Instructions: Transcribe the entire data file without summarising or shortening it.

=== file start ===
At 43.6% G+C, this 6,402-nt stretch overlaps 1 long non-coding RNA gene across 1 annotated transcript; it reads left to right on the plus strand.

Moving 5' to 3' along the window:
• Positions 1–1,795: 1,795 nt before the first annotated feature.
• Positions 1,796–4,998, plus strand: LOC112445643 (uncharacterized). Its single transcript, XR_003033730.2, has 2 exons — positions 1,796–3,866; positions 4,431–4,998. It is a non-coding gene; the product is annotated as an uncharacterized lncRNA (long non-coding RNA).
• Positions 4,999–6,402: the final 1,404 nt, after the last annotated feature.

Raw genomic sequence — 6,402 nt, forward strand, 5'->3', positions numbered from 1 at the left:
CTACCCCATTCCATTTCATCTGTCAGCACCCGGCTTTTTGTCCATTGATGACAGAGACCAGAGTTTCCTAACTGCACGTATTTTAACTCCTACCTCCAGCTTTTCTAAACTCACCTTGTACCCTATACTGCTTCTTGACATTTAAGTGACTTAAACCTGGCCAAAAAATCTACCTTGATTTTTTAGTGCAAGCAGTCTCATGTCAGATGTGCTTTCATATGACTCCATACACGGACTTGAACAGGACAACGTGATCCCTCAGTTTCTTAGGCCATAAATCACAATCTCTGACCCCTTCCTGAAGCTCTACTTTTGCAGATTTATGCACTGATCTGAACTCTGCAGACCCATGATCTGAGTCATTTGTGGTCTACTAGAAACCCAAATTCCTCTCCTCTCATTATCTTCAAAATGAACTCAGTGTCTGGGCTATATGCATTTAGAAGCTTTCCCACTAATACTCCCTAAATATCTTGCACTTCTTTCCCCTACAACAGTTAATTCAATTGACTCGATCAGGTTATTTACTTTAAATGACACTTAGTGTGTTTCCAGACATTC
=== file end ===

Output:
At 43.6% G+C, this 6,402-nt stretch overlaps 1 long non-coding RNA gene across 1 annotated transcript; it reads left to right on the plus strand.

Moving 5' to 3' along the window:
• Positions 1–1,795: 1,795 nt before the first annotated feature.
• Positions 1,796–4,998, plus strand: LOC112445643 (uncharacterized). Its single transcript, XR_003033730.2, has 2 exons — positions 1,796–3,866; positions 4,431–4,998. It is a non-coding gene; the product is annotated as an uncharacterized lncRNA (long non-coding RNA).
• Positions 4,999–6,402: the final 1,404 nt, after the last annotated feature.

Raw genomic sequence — 6,402 nt, forward strand, 5'->3', positions numbered from 1 at the left:
CTACCCCATTCCATTTCATCTGTCAGCACCCGGCTTTTTGTCCATTGATGACAGAGACCAGAGTTTCCTAACTGCACGTATTTTAACTCCTACCTCCAGCTTTTCTAAACTCACCTTGTACCCTATACTGCTTCTTGACATTTAAGTGACTTAAACCTGGCCAAAAAATCTACCTTGATTTTTTAGTGCAAGCAGTCTCATGTCAGATGTGCTTTCATATGACTCCATACACGGACTTGAACAGGACAACGTGATCCCTCAGTTTCTTAGGCCATAAATCACAATCTCTGACCCCTTCCTGAAGCTCTACTTTTGCAGATTTATGCACTGATCTGAACTCTGCAGACCCATGATCTGAGTCATTTGTGGTCTACTAGAAACCCAAATTCCTCTCCTCTCATTATCTTCAAAATGAACTCAGTGTCTGGGCTATATGCATTTAGAAGCTTTCCCACTAATACTCCCTAAATATCTTGCACTTCTTTCCCCTACAACAGTTAATTCAATTGACTCGATCAGGTTATTTACTTTAAATGACACTTAGTGTGTTTCCAGACATTC